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See detailTrends from 2006-2018 in Health, Health Behaviour, Health Outcomes and Social Context of Adolescents in Luxembourg
Heinz, Andreas UL; van Duin, Claire UL; Kern, Matthias Robert UL et al

Report (2020)

This report shows how 30 health indicators developed in the four Luxembourg HBSC surveys conducted in 2006, 2010, 2014 and 2018. There were positive trends especially in the health behaviour of the pupils ... [more ▼]

This report shows how 30 health indicators developed in the four Luxembourg HBSC surveys conducted in 2006, 2010, 2014 and 2018. There were positive trends especially in the health behaviour of the pupils: they smoke less and drink less alcohol. They also report more frequently that they brush their teeth regularly, eat more fruit and fewer sweets and consume fewer soft drinks. From 2006-2018, however, there were also deteriorations. For example, more pupils feel stressed from school and rate the climate among classmates worse. In addition, there are more pupils who are overweight and exercise less and more pupils report having psychosomatic health complaints. [less ▲]

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See detailTrends in cannabis consumption among youth in Luxembourg
Catunda, Carolina UL; van Duin, Claire UL; Heinz, Andreas UL et al

Scientific Conference (2019, September)

Background: Cannabis is the most widely consumed illegal drug worldwide. Among adolescents, cannabis use is a risk factor for cognitive decline, mental illness, social problems, and the use of other ... [more ▼]

Background: Cannabis is the most widely consumed illegal drug worldwide. Among adolescents, cannabis use is a risk factor for cognitive decline, mental illness, social problems, and the use of other psychoactive drugs. The current study presents trends in cannabis consumption among adolescents in Luxembourg. Methods: The Health Behaviour in School Aged Children (HBSC) Study in Luxembourg collected data in 2006, 2010, 2014 and 2018 using a standardized paper-pencil questionnaire. In total, 23,346 secondary schools students aged 11 to 18 years old (M=15.51, SD=1.53) responded to questions on cannabis, tobacco and alcohol consumption (lifetime and the past 30 days). Findings: In general, students who never used cannabis significantly increased over the four HBSC study waves (78%, 81.2%, 81%, 84%), whereas trends are similar for boys (74.5%, 77%, 78.2%, 81.4%), but not for girls (81.5%, 85%, 83.2%, 86.3%). Cannabis use (past 30 days) significantly differ for girls (94.1%, 94.1%, 92.8%, 93.7%), but not in general (91.7%, 92%, 90.9%, 91.7%), neither for boys (89.3%, 90.1%, 88.6%, 89.6%). Discussion: Cannabis lifetime use remains high for both genders. While consumption in the last 30 days remained stable for boys, it increased for girls over the past years. Tailored preventive interventions, based on health psychological models, are essential to educate adolescents about the social-cognitive risks of cannabis use and strengthen their capacities and resilience to resist experimental drug use and social pressure. In a context where legalization policies are discussed in various European countries, e-health approaches, for example, could be widely implemented in a cost-effective manner. [less ▲]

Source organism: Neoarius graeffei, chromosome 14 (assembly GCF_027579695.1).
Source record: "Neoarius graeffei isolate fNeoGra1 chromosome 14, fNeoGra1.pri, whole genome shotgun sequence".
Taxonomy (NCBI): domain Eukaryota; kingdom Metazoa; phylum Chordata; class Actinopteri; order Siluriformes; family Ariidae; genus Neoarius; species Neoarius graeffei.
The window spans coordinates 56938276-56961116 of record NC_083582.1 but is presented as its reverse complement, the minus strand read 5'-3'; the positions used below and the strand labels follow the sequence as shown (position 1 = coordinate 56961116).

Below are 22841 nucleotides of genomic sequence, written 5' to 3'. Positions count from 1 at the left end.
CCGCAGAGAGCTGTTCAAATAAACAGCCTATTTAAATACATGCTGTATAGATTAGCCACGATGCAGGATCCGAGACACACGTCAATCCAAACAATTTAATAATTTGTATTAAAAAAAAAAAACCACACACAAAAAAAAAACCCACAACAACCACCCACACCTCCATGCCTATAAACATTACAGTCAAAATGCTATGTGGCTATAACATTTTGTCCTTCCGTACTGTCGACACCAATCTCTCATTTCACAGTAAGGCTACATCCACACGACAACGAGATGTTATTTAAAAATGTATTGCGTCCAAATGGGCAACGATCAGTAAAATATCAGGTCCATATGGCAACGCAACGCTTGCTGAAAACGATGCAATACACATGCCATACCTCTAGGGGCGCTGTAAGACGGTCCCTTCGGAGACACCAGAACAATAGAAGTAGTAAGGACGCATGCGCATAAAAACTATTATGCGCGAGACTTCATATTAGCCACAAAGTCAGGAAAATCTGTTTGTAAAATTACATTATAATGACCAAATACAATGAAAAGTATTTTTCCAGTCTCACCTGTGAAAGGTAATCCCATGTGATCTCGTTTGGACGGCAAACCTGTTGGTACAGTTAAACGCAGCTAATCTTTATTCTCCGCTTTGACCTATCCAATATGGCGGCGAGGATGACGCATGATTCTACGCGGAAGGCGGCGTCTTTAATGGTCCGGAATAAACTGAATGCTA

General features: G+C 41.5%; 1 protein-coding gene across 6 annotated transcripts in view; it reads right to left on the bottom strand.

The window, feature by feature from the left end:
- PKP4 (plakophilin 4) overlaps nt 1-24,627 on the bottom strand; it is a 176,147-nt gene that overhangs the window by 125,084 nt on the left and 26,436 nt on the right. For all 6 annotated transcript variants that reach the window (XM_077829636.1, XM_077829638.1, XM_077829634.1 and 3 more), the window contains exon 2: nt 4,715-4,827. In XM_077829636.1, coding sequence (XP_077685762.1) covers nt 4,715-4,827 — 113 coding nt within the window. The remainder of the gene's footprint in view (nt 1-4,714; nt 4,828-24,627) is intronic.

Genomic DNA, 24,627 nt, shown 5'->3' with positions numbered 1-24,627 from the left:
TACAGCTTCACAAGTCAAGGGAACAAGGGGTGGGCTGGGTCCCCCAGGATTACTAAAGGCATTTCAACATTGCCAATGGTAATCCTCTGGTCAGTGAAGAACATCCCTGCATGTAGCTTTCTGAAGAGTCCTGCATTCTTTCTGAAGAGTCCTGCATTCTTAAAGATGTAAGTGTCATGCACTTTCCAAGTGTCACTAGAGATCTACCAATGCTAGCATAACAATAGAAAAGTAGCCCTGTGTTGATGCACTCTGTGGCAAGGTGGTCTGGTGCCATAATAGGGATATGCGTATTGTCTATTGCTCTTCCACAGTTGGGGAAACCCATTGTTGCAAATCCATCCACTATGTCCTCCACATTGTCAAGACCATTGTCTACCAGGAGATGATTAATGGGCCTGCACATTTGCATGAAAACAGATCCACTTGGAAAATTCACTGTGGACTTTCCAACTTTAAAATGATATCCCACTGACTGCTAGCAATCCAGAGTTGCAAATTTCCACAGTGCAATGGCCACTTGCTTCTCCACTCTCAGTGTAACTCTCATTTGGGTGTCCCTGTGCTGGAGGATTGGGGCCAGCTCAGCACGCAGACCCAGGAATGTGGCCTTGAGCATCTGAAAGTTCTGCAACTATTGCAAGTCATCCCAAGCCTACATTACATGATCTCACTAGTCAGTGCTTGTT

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See detailTrends in childhood type 1 diabetes incidence in Europe during 1989-2008: evidence of non-uniformity over time in rates of increase
Patterson, C.C.; Gyürüs, E.; Rosenbauer, J. et al

in Diabetologia (2012), 55(8), 2142-2147

Aims/hypothesis The aim of the study was to describe 20- year incidence trends for childhood type 1 diabetes in 23 EURODIAB centres and compare rates of increase in the first (1989–1998) and second ... [more ▼]

Aims/hypothesis The aim of the study was to describe 20- year incidence trends for childhood type 1 diabetes in 23 EURODIAB centres and compare rates of increase in the first (1989–1998) and second (1999–2008) halves of the period. Methods All registers operate in geographically defined regions and are based on a clinical diagnosis. Completeness of registration is assessed by capture–recapture methodology. Twenty-three centres in 19 countries registered 49,969 new cases of type 1 diabetes in individuals diagnosed before their 15th birthday during the period studied. Results Ascertainment exceeded 90% in most registers. During the 20-year period, all but one register showed statistically significant changes in incidence, with rates universally increasing. When estimated separately for the first and second halves of the period, the median rates of increase were similar: 3.4% per annum and 3.3% per annum, respectively. However, rates of increase differed significantly between the first half and the second half for nine of the 21 registers with adequate coverage of both periods; five registers showed significantly higher rates of increase in the first half, and four significantly higher rates in the second half. Conclusions/interpretation The incidence rate of childhood type 1 diabetes continues to rise across Europe by an average of approximately 3–4% per annum, but the increase is not necessarily uniform, showing periods of less rapid and more rapid increase in incidence in some registers. This pattern of change suggests that important risk exposures differ over time in different European countries. Further time trend analysis and comparison of the patterns in defined regions is warranted. [less ▲]

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See detailTrends in Model-based GUI Testing
Arlt, Stephan UL; Bertolini, Cristiano; Pahl, Simon et al

in Advances in Computers (2012), 86

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See detailTrends in Rainfall and Economic Growth In Africa: A Neglected Cause of the African Growth Tragedy
Barrios, Salvador; Bertinelli, Luisito UL; Strobl, Eric

in Review of Economics and Statistics (2010), 92(2), 350-366

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See detailTrends in service delivery: Psychological practice in rehabilitation settings
Pit-Ten Cate, Ineke UL; Padrone, Frank; Feinblatt, Arlene et al

in Rehabilitation Outllook (1997)

Detailed reference viewed: 86 (2 UL)